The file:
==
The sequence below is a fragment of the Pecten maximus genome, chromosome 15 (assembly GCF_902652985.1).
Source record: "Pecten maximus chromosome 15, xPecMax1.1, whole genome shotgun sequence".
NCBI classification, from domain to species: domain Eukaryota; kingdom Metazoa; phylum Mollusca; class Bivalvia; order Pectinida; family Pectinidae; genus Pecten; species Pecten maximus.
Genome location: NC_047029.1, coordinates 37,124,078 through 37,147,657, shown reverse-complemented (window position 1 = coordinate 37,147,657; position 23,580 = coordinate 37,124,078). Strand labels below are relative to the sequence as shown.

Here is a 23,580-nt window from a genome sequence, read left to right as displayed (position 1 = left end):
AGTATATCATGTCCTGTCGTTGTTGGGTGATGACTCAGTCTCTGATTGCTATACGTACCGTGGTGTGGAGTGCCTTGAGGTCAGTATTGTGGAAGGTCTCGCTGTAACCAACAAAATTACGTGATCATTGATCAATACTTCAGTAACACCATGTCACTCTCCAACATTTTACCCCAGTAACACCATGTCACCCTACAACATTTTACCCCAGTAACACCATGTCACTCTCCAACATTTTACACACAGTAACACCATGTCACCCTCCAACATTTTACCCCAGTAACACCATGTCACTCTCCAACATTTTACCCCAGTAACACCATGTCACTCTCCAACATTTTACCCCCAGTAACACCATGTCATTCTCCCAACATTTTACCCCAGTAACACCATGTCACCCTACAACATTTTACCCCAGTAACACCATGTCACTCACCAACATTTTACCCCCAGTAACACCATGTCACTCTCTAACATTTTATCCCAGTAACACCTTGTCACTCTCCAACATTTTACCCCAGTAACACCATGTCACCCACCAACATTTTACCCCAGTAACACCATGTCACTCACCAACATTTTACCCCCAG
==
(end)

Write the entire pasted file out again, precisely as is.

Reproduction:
The sequence below is a fragment of the Pecten maximus genome, chromosome 15 (assembly GCF_902652985.1).
Source record: "Pecten maximus chromosome 15, xPecMax1.1, whole genome shotgun sequence".
NCBI classification, from domain to species: domain Eukaryota; kingdom Metazoa; phylum Mollusca; class Bivalvia; order Pectinida; family Pectinidae; genus Pecten; species Pecten maximus.
Genome location: NC_047029.1, coordinates 37,124,078 through 37,147,657, shown reverse-complemented (window position 1 = coordinate 37,147,657; position 23,580 = coordinate 37,124,078). Strand labels below are relative to the sequence as shown.

Here is a 23,580-nt window from a genome sequence, read left to right as displayed (position 1 = left end):
AGTATATCATGTCCTGTCGTTGTTGGGTGATGACTCAGTCTCTGATTGCTATACGTACCGTGGTGTGGAGTGCCTTGAGGTCAGTATTGTGGAAGGTCTCGCTGTAACCAACAAAATTACGTGATCATTGATCAATACTTCAGTAACACCATGTCACTCTCCAACATTTTACCCCAGTAACACCATGTCACCCTACAACATTTTACCCCAGTAACACCATGTCACTCTCCAACATTTTACACACAGTAACACCATGTCACCCTCCAACATTTTACCCCAGTAACACCATGTCACTCTCCAACATTTTACCCCAGTAACACCATGTCACTCTCCAACATTTTACCCCCAGTAACACCATGTCATTCTCCCAACATTTTACCCCAGTAACACCATGTCACCCTACAACATTTTACCCCAGTAACACCATGTCACTCACCAACATTTTACCCCCAGTAACACCATGTCACTCTCTAACATTTTATCCCAGTAACACCTTGTCACTCTCCAACATTTTACCCCAGTAACACCATGTCACCCACCAACATTTTACCCCAGTAACACCATGTCACTCACCAACATTTTACCCCCAG